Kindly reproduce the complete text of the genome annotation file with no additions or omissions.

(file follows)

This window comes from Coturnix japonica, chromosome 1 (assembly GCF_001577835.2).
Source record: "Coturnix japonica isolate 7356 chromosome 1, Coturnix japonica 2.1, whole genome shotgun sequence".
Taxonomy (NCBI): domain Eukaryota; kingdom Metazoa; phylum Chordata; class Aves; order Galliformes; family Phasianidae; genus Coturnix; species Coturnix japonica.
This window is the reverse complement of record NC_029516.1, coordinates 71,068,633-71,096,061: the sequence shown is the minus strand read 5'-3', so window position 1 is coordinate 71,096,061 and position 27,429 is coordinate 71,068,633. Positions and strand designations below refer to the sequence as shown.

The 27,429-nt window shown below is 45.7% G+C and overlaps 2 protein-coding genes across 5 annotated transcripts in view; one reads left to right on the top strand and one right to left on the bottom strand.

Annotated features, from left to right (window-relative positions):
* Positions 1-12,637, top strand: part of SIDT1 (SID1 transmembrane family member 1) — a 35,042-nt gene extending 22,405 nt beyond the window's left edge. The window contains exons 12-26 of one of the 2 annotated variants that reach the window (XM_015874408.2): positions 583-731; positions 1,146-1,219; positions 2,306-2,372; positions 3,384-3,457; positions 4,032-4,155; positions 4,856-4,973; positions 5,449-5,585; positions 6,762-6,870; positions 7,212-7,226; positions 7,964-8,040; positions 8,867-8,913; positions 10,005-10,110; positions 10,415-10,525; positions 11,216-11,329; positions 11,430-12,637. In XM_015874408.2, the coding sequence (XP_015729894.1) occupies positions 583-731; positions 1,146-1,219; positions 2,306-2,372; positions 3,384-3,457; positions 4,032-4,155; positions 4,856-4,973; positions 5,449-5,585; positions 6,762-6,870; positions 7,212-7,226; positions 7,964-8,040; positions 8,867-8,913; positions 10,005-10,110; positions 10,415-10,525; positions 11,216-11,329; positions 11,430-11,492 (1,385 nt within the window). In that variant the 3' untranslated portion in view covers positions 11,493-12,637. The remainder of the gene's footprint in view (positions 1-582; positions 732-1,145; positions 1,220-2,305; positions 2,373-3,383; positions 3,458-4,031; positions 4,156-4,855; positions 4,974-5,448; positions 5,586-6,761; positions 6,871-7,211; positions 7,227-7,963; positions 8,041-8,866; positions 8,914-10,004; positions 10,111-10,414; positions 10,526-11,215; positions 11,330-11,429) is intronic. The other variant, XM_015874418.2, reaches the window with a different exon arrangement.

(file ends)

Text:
This window comes from Coturnix japonica, chromosome 1 (assembly GCF_001577835.2).
Source record: "Coturnix japonica isolate 7356 chromosome 1, Coturnix japonica 2.1, whole genome shotgun sequence".
Taxonomy (NCBI): domain Eukaryota; kingdom Metazoa; phylum Chordata; class Aves; order Galliformes; family Phasianidae; genus Coturnix; species Coturnix japonica.
This window is the reverse complement of record NC_029516.1, coordinates 71,068,633-71,096,061: the sequence shown is the minus strand read 5'-3', so window position 1 is coordinate 71,096,061 and position 27,429 is coordinate 71,068,633. Positions and strand designations below refer to the sequence as shown.

The 27,429-nt window shown below is 45.7% G+C and overlaps 2 protein-coding genes across 5 annotated transcripts in view; one reads left to right on the top strand and one right to left on the bottom strand.

Annotated features, from left to right (window-relative positions):
* Positions 1-12,637, top strand: part of SIDT1 (SID1 transmembrane family member 1) — a 35,042-nt gene extending 22,405 nt beyond the window's left edge. The window contains exons 12-26 of one of the 2 annotated variants that reach the window (XM_015874408.2): positions 583-731; positions 1,146-1,219; positions 2,306-2,372; positions 3,384-3,457; positions 4,032-4,155; positions 4,856-4,973; positions 5,449-5,585; positions 6,762-6,870; positions 7,212-7,226; positions 7,964-8,040; positions 8,867-8,913; positions 10,005-10,110; positions 10,415-10,525; positions 11,216-11,329; positions 11,430-12,637. In XM_015874408.2, the coding sequence (XP_015729894.1) occupies positions 583-731; positions 1,146-1,219; positions 2,306-2,372; positions 3,384-3,457; positions 4,032-4,155; positions 4,856-4,973; positions 5,449-5,585; positions 6,762-6,870; positions 7,212-7,226; positions 7,964-8,040; positions 8,867-8,913; positions 10,005-10,110; positions 10,415-10,525; positions 11,216-11,329; positions 11,430-11,492 (1,385 nt within the window). In that variant the 3' untranslated portion in view covers positions 11,493-12,637. The remainder of the gene's footprint in view (positions 1-582; positions 732-1,145; positions 1,220-2,305; positions 2,373-3,383; positions 3,458-4,031; positions 4,156-4,855; positions 4,974-5,448; positions 5,586-6,761; positions 6,871-7,211; positions 7,227-7,963; positions 8,041-8,866; positions 8,914-10,004; positions 10,111-10,414; positions 10,526-11,215; positions 11,330-11,429) is intronic. The other variant, XM_015874418.2, reaches the window with a different exon arrangement.